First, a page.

MathWorks | Complexities To Drive Model-Based Design Adoption

MathWorks | Complexities To Drive Model-Based Design Adoption


With standardisation of hardware across the automotive industry, software is increasingly accounting for controlling vehicle functions today. These functions too are quickly adopting a shorter updation cycle, putting more pressure on OEMs to offer new features. In such a scenario, it becomes critical for software providers to offer flexible solutions. MathWorks is a global major in this area and we got to speak to Wensi Jin, Automotive Industry Manager, MathWorks new innovations and solutions being offered by the company.

Flexible Solutions

One tool offered by MathWorks is Model-Based Design (MBD), which not only helps quicker development but also enables OEMs to reduce costs, a prerogative in the Indian market. In India, however, the amount of embedded software in an average car isn't very high compared to more mature markets, said Jin. The bulk of the software content in a car here comes from engine control, primarily owing to emission norms in place. Lately though, OEMs have started using more of software in order to offer higher value to end consumers. Doing so results in lower cost and quicker updation, further helped by the increasing role of smartphones.

There is also great potential for software to be used in areas such as comfort and connectivity as consumers increasingly demand such features. In a typical premium vehicle, the amount of software can amount to as high as 10 mn lines of source code, reflecting the traditional way of measuring software complexity. This complexity is only increasing every year and high-end cars today have more number of microprocessors and source code lines than a modern plane, said Jin. Beyond the number of lines of source code, companies are now looking at the number of software functions as more of these functions are now communicating with each other.

These complexities are motivating companies to progress towards MBD, which offers multiple benefits. Some of these benefits, sourced from a global study by Altran Technologies have been listed below:

·         A new function with high complexity is developed,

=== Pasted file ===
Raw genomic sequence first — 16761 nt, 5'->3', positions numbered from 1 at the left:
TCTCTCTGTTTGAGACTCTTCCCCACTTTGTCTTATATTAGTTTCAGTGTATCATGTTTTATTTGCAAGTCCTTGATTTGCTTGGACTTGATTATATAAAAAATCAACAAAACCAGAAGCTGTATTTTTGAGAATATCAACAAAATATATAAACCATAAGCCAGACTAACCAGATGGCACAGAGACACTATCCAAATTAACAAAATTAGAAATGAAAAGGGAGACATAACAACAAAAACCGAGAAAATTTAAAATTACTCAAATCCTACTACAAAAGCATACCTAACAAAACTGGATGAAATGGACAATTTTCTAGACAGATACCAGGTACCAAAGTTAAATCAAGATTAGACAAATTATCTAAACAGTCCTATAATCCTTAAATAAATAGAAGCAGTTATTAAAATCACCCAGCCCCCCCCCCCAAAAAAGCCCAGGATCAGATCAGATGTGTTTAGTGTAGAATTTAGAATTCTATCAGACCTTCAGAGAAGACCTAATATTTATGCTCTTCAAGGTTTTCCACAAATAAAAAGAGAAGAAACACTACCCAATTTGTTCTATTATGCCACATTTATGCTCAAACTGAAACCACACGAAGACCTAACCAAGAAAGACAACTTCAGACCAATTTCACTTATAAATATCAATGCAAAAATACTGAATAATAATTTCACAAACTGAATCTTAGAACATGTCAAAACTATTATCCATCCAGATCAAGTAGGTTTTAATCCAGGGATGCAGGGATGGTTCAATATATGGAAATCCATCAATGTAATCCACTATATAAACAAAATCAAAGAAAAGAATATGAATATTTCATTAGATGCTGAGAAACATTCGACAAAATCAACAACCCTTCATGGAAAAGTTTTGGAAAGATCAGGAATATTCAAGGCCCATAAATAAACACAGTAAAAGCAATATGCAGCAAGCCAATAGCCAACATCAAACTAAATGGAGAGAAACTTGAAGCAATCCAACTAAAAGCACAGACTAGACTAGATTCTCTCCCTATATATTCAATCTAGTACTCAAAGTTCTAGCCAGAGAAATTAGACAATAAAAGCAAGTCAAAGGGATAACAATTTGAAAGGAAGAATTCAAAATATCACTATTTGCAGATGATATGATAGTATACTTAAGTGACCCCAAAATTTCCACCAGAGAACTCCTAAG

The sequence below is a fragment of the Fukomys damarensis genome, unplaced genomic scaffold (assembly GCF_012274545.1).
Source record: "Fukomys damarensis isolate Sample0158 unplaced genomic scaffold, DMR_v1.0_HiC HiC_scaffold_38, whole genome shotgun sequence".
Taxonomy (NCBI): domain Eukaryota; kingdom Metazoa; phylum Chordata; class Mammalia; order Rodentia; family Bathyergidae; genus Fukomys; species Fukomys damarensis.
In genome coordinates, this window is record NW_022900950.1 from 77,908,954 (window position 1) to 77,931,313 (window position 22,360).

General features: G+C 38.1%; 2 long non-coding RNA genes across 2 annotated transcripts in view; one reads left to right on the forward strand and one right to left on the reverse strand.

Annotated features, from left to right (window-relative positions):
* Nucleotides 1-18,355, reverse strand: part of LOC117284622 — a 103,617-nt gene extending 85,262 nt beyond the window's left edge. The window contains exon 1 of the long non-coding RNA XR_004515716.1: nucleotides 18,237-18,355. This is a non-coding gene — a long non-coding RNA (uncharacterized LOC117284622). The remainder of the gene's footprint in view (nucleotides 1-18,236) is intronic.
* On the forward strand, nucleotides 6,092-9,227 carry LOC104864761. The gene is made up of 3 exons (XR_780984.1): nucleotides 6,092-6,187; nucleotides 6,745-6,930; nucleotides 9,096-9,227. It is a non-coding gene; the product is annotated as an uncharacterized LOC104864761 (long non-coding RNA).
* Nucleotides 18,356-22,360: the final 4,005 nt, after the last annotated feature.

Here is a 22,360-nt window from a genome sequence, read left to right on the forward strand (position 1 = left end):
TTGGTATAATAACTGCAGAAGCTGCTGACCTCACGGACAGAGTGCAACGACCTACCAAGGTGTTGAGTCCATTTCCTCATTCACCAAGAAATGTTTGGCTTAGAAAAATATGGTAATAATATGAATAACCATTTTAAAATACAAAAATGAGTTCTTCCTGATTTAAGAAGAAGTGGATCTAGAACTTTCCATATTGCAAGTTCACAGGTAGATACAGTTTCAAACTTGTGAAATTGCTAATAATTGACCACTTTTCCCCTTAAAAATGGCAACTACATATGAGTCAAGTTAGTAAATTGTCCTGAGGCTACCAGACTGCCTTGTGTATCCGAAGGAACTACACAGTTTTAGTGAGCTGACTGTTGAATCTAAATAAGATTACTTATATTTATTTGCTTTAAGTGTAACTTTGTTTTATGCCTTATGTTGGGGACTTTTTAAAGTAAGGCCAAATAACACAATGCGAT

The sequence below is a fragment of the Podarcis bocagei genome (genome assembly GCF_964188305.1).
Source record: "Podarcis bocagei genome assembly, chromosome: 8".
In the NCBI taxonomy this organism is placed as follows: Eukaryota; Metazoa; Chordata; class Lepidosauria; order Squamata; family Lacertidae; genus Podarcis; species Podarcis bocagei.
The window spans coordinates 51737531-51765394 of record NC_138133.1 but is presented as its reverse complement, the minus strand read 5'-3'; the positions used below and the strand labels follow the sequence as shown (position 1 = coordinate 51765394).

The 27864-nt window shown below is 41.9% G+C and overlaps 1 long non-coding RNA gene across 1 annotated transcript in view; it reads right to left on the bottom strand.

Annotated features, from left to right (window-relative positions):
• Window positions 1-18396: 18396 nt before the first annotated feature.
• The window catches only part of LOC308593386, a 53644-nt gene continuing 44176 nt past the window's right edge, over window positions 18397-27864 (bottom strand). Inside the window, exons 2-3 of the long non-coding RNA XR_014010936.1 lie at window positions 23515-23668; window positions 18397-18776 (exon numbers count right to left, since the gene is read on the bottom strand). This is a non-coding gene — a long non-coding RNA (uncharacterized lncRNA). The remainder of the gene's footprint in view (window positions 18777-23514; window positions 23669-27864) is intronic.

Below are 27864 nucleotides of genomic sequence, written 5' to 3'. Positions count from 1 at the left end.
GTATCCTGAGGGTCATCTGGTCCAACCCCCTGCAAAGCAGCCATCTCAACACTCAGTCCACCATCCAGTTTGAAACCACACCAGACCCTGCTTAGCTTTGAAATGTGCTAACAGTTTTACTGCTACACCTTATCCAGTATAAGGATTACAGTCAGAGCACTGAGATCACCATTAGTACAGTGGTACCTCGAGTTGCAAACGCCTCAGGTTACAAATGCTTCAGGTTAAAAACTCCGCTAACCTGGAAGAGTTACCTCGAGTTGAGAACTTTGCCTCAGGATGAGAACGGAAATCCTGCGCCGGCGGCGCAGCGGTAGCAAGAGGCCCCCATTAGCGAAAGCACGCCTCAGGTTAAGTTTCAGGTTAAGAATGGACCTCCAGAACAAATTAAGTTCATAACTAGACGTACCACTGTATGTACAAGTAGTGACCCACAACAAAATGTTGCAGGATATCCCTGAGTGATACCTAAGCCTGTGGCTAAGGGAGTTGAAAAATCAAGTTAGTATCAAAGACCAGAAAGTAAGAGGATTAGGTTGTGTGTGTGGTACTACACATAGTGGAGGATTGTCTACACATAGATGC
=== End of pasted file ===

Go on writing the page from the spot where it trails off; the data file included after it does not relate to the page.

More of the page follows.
·         Increase in product quality,

·         Shorter development time,

·         Cost saving in software development, and

·         Reuse of functions in other car lines.

Graph mathworks atr apr14

Benefit To Engineers

Engineers are benefitting greatly from the use of MBD and Jin pointed out some of them to us. With product development cycles getting shorter, rapid prototyping is gaining popularity. Development process of any function begins with an engineer envisioning the system and its functions, which are then shared with the supplier and the software engineer. In a traditional method, there would be a detailed document in place but with complexities on the rise and systems interacting with each other, creation of this document is becoming harder.

Using a MBD, the engineer can go to rapid protyping and using modelling and automatic code generation, one can realise the feasibility of a concept before actually passing it over to the supplier. This allows the company to find out flaws a lot earlier, saving time and money. Owing to these benefits, rapid prototyping is becoming a standard across the automotive industry today, said Jin. In India, adoption of this model is on the rise as the number of electronics continues to grow.

Carmakers have traditionally sourced such systems from suppliers, who've been importing it. With more complexities in the picture, they've now realised that the traditional method of communicating via paper is becoming increasingly inefficient as there are more product iterations required herein. Use of this technology in India is presently more popular in the engine control area, given its complexities, added Jin. Going forward, areas such as chassis control will see an increased adoption of MBD as carmakers aim to provide customers with more comfort and convenience, further followed by more vehicle functional areas, concluded Jin.

Text: Arpit Mahendra